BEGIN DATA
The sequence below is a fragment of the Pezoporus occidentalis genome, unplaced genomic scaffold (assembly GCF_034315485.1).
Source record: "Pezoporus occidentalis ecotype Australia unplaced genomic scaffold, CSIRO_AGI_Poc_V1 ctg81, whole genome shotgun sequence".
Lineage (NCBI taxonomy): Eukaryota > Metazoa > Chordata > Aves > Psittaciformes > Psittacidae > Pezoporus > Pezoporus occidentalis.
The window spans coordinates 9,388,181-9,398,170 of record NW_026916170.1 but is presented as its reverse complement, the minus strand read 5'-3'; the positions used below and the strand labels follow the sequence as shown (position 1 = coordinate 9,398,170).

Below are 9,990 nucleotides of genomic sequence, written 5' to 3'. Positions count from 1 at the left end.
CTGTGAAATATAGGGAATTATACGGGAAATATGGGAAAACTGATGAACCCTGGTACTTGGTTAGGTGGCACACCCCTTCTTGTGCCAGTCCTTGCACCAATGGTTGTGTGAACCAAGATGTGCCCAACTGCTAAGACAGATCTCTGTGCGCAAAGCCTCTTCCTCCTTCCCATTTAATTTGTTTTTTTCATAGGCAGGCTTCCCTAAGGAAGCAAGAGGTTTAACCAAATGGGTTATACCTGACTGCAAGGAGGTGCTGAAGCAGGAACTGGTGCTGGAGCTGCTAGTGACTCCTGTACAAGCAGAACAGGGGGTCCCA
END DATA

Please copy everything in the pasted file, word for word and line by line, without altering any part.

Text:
The sequence below is a fragment of the Pezoporus occidentalis genome, unplaced genomic scaffold (assembly GCF_034315485.1).
Source record: "Pezoporus occidentalis ecotype Australia unplaced genomic scaffold, CSIRO_AGI_Poc_V1 ctg81, whole genome shotgun sequence".
Lineage (NCBI taxonomy): Eukaryota > Metazoa > Chordata > Aves > Psittaciformes > Psittacidae > Pezoporus > Pezoporus occidentalis.
The window spans coordinates 9,388,181-9,398,170 of record NW_026916170.1 but is presented as its reverse complement, the minus strand read 5'-3'; the positions used below and the strand labels follow the sequence as shown (position 1 = coordinate 9,398,170).

Below are 9,990 nucleotides of genomic sequence, written 5' to 3'. Positions count from 1 at the left end.
CTGTGAAATATAGGGAATTATACGGGAAATATGGGAAAACTGATGAACCCTGGTACTTGGTTAGGTGGCACACCCCTTCTTGTGCCAGTCCTTGCACCAATGGTTGTGTGAACCAAGATGTGCCCAACTGCTAAGACAGATCTCTGTGCGCAAAGCCTCTTCCTCCTTCCCATTTAATTTGTTTTTTTCATAGGCAGGCTTCCCTAAGGAAGCAAGAGGTTTAACCAAATGGGTTATACCTGACTGCAAGGAGGTGCTGAAGCAGGAACTGGTGCTGGAGCTGCTAGTGACTCCTGTACAAGCAGAACAGGGGGTCCCA